Six different heterotopic injections were carried out :
- (2) (i)
Heterotopic injections into the anterior region
(a) injection of distal embryonic ectoderm ;
(b) injection of posterior embryonic ectoderm.
Heterotopic injections into the distal region;
(a) injection of anterior embryonic ectoderm;
(b) injection of posterior embryonic ectoderm.
Heterotopic injections into the posterior region :
(a) injection of anterior embryonic ectoderm ;
(b) injection of distal embryonic ectoderm.
Figure 1 shows the location of the 3 regions used as a source of donor cells and as the sites of injection.
After washing, labelled embryos were dissected with glass needles to isolate the appropriate fragment of embryonic ectoderm. Anterior embryonic ectoderm was removed from beneath the foregut invagination and following removal of excess lateral ectoderm consisted of a small rectangular piece of tissue (approximately 70 x 50 μm). Distal embryonic ectoderm was removed from the tip of the cylinder and again most of the lateral ectoderm was cut away to leave a small square piece of tissue (approximately 70 x 70 μm). Posterior embryonic ectoderm was dissected from the caudal end of the primitive Streak, just beneath the origin of the amnion, and trimmed to a size similar to that of anterior embryonic ectoderm. Usually, contaminating endoderm and mesoderm could be removed with glass needles but in some cases it was necessary to subject the fragments to enzyme treatment, incubating them for. 10min at 4 °C in a mixture of 0·5% trypsin and 2·5% pancreatin (Difco) in calciummagnesium-free Tyrode saline at pH 7·7 (Levak-Svajger, Svajger & Skreb, 1969). The ectoderm fragments were dissociated into small clumps of a size suitable for injection using a very fine hand-drawn Pasteur pipette. These clumps, consisting of about 20 cells (Beddington, 1981), were transferred to a micromanipulation chamber and injected into the selected region of a host embryo using a micromanipulator assembly (Leitz) as described elsewhere (Beddington, 1981).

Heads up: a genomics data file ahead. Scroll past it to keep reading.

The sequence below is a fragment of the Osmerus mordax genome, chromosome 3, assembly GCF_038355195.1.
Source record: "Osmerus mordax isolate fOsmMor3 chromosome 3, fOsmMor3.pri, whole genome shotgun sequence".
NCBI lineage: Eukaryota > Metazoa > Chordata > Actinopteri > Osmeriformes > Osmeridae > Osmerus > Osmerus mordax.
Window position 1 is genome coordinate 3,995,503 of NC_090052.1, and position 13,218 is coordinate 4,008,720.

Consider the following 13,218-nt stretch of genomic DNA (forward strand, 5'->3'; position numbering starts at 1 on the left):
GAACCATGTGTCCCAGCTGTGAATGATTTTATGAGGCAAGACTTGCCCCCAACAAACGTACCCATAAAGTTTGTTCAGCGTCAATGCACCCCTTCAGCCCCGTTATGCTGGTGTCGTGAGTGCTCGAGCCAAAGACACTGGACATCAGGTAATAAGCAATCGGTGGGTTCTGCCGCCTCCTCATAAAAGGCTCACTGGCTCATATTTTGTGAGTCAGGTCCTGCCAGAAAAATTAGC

All injected embryos which were normal on recovery from culture, and at least one labelled control in each experiment, were embedded in paraffin wax (m.p. 56 °C) and serially sectioned at 5 μm. Wherever possible a labelled control was included in the same wax block as injected embryos so that it would be immediately obvious if the autoradiography processing was defective.
The wax sections were hydrated before being incubated in a 5 % solution of trichloroacetic acid at 4 °C for 30 min. The slides were washed thoroughly in running water and then placed in distilled water and transferred to a dark room. Here they were covered with AR 10 fine-grain autoradiographic stripping film (Kodak Ltd,) and left to expose at 4 °C for 3 weeks. They were developed using D-19 developer (Kodak Ltd), and fixed in Kodafix solution (Kodak Ltd). Once the slides were dry they were scanned in a light microscope to determine whether or not the autoradiography was satisfactory. They were subsequently stained with haemalum and eosin, or haemalum alone, mounted in DPX (BDH Chemicals Ltd.) and scanned carefully in a light microscope.
Injected embryos were only considered to be chimaeric if :
(1) They contained at least three labelled cells.
(2) Grains over a single nucleus were found in at least two consecutive sections.
(3) Labelled cells showed an equivalent grain density to that found over the nuclei of the same tissue in labelled controls (cells were considered to be dead if their nuclei were very densely labelled).